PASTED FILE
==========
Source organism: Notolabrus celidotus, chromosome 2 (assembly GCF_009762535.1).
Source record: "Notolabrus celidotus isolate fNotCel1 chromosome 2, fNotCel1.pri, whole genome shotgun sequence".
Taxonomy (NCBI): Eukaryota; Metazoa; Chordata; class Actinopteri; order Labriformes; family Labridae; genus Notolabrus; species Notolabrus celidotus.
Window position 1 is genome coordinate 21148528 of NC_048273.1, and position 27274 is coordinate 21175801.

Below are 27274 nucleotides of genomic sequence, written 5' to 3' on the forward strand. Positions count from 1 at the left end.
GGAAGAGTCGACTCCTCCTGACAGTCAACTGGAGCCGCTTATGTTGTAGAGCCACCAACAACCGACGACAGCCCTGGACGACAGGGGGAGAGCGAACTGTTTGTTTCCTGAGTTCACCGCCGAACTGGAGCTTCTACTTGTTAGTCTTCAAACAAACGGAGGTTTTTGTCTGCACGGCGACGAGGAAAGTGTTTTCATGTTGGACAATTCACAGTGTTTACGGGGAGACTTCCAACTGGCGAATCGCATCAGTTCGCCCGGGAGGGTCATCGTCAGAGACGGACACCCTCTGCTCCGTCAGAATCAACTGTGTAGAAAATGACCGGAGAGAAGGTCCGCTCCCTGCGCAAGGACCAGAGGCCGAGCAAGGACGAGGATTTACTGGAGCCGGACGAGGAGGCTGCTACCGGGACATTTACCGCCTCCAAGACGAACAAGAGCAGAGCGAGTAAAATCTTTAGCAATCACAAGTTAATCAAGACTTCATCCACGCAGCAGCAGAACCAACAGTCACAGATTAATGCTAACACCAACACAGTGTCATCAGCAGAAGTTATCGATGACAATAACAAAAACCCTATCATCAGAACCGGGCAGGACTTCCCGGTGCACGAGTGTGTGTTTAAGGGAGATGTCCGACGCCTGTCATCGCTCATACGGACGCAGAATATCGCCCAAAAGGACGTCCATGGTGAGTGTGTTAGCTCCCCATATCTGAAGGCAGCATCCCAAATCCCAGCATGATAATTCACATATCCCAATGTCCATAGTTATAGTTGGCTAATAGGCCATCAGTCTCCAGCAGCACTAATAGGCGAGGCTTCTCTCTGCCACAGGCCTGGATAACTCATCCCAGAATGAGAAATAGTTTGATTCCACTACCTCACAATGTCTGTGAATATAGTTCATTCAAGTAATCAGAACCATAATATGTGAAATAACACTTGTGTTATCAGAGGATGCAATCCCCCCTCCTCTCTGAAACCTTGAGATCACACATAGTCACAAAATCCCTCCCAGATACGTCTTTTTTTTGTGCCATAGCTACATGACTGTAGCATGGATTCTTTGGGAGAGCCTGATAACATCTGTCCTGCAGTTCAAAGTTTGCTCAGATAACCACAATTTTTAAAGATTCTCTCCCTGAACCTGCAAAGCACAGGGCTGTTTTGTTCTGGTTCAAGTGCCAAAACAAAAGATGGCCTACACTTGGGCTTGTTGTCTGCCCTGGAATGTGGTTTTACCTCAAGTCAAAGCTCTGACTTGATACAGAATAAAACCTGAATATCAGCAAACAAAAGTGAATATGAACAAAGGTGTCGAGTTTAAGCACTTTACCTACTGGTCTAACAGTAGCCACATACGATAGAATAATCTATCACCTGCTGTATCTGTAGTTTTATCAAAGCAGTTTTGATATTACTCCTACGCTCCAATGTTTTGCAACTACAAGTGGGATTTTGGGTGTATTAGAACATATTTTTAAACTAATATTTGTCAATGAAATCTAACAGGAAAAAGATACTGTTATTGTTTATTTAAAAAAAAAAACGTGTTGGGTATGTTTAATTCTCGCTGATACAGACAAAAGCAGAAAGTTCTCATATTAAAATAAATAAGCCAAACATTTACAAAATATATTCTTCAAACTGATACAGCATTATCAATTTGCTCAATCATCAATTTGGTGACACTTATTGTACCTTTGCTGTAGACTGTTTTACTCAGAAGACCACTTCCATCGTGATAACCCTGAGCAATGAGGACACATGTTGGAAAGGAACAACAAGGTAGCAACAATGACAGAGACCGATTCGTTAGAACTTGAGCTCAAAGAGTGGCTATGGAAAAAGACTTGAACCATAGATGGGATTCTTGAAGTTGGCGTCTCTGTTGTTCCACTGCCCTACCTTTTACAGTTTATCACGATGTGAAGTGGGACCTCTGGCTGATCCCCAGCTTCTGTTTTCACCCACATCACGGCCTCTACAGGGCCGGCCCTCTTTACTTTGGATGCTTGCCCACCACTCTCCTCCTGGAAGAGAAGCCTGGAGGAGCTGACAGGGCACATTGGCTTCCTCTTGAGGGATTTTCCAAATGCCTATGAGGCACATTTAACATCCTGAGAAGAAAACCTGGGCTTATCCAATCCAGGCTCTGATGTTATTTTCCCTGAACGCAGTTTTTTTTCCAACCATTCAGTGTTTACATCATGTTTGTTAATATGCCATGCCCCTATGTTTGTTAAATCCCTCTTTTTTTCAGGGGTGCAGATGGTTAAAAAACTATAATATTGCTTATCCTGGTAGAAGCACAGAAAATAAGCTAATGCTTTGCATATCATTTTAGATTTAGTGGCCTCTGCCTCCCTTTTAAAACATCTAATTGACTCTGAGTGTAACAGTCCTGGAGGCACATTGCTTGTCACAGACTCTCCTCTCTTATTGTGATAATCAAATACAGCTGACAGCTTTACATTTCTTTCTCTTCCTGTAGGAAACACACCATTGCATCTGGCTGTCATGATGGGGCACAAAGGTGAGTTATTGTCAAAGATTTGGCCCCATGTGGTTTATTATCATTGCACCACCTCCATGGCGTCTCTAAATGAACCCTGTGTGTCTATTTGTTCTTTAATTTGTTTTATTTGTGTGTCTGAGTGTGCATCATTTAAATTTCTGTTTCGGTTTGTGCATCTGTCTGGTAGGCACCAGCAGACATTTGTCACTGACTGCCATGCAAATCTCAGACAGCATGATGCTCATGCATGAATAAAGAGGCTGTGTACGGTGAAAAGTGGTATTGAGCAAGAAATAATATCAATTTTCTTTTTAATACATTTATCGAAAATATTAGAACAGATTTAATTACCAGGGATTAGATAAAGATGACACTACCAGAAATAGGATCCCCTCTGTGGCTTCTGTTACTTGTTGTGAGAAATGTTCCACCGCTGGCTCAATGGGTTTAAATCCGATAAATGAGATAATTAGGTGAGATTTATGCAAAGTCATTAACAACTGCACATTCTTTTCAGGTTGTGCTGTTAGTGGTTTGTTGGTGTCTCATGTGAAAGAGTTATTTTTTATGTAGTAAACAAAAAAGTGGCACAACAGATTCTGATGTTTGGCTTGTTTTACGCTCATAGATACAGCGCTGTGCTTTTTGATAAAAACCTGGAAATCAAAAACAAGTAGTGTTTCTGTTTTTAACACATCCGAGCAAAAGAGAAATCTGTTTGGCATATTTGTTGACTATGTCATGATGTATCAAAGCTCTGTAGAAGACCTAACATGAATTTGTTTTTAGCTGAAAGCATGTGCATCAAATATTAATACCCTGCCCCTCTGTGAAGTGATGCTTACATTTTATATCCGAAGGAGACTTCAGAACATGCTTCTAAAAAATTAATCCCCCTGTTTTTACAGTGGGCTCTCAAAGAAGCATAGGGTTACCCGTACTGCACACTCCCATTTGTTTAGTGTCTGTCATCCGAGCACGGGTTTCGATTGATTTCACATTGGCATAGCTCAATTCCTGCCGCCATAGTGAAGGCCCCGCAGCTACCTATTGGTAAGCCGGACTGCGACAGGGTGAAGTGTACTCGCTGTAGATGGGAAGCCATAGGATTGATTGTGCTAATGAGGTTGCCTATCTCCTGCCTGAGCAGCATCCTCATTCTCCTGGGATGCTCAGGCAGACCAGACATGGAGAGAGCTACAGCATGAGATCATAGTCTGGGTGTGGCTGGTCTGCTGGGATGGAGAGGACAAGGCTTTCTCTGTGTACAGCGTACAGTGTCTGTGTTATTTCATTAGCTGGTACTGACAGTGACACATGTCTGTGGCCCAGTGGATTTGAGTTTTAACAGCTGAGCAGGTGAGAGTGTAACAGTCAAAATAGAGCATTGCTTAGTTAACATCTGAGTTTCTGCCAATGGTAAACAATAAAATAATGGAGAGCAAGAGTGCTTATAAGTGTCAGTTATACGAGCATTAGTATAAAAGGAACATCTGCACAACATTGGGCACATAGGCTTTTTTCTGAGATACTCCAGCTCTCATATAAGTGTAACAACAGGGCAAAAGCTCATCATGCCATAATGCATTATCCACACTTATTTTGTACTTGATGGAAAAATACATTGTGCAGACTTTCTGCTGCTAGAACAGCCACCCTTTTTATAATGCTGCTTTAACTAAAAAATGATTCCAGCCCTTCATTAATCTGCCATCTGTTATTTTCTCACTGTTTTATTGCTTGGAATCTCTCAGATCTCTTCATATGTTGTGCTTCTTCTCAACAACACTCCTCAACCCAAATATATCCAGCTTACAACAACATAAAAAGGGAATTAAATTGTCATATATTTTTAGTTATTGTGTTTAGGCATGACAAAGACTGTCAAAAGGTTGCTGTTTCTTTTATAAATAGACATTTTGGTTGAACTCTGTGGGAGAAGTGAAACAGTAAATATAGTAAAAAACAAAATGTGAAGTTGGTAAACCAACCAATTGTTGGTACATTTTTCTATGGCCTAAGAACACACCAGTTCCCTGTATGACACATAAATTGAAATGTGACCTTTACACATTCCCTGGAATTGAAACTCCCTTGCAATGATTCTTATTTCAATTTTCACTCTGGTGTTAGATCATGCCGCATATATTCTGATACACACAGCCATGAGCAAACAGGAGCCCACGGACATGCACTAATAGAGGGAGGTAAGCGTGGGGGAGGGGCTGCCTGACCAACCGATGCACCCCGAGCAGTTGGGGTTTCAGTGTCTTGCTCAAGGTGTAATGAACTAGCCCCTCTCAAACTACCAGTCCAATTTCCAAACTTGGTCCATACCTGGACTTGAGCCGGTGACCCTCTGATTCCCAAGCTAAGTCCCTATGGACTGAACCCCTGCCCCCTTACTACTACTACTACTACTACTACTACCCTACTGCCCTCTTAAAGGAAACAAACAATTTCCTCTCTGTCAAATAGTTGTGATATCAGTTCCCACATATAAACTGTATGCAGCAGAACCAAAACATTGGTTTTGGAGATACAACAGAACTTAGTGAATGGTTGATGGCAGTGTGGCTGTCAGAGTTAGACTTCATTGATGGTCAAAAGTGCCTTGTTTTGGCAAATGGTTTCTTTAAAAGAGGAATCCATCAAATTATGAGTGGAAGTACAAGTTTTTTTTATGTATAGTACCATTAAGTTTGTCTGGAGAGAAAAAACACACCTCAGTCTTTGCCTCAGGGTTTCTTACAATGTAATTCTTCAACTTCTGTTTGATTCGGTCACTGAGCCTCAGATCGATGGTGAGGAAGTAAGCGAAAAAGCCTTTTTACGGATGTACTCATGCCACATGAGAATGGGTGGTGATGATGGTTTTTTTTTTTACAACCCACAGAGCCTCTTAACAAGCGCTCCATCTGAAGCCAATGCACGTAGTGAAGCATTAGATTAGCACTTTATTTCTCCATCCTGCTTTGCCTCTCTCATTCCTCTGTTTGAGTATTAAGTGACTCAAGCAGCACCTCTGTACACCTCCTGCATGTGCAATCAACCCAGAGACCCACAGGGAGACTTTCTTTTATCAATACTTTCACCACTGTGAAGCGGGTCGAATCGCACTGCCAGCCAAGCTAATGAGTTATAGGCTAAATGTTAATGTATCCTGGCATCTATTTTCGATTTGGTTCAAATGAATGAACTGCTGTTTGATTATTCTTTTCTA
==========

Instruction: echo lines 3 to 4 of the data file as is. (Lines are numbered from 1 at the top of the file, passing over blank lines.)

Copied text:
Taxonomy (NCBI): Eukaryota; Metazoa; Chordata; class Actinopteri; order Labriformes; family Labridae; genus Notolabrus; species Notolabrus celidotus.
Window position 1 is genome coordinate 21148528 of NC_048273.1, and position 27274 is coordinate 21175801.